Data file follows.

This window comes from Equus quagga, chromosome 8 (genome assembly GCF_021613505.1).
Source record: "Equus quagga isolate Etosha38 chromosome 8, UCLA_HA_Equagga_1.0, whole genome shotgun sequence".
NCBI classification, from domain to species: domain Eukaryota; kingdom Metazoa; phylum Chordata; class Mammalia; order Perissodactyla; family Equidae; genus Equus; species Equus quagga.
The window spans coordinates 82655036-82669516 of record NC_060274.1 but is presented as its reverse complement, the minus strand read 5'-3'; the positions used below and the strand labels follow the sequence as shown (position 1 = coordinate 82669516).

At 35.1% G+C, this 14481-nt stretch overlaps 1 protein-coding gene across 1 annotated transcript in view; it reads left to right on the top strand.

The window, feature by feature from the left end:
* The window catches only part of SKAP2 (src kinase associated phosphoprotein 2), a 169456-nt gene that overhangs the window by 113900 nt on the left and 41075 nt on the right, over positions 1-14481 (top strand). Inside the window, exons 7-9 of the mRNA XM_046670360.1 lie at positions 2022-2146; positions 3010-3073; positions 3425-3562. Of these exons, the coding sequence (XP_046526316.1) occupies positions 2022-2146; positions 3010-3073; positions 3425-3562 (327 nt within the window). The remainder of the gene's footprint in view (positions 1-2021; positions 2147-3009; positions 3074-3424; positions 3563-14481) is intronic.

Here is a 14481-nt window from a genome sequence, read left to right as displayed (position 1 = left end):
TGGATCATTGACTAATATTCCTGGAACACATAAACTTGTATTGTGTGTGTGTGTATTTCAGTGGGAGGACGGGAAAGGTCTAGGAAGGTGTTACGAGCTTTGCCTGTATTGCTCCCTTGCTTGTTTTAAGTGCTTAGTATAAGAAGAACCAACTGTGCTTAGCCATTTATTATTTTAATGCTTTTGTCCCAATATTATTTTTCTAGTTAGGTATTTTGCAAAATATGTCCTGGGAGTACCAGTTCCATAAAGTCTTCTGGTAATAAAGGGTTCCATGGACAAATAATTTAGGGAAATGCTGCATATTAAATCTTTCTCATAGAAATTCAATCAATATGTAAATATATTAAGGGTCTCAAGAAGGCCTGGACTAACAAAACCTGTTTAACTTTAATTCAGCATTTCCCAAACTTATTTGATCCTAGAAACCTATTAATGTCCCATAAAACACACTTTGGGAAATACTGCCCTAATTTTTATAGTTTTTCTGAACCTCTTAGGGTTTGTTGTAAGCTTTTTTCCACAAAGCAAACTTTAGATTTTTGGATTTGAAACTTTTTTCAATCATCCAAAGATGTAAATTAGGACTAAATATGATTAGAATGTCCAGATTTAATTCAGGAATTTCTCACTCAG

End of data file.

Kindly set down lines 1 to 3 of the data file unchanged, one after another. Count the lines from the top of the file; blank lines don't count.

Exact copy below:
This window comes from Equus quagga, chromosome 8 (genome assembly GCF_021613505.1).
Source record: "Equus quagga isolate Etosha38 chromosome 8, UCLA_HA_Equagga_1.0, whole genome shotgun sequence".
NCBI classification, from domain to species: domain Eukaryota; kingdom Metazoa; phylum Chordata; class Mammalia; order Perissodactyla; family Equidae; genus Equus; species Equus quagga.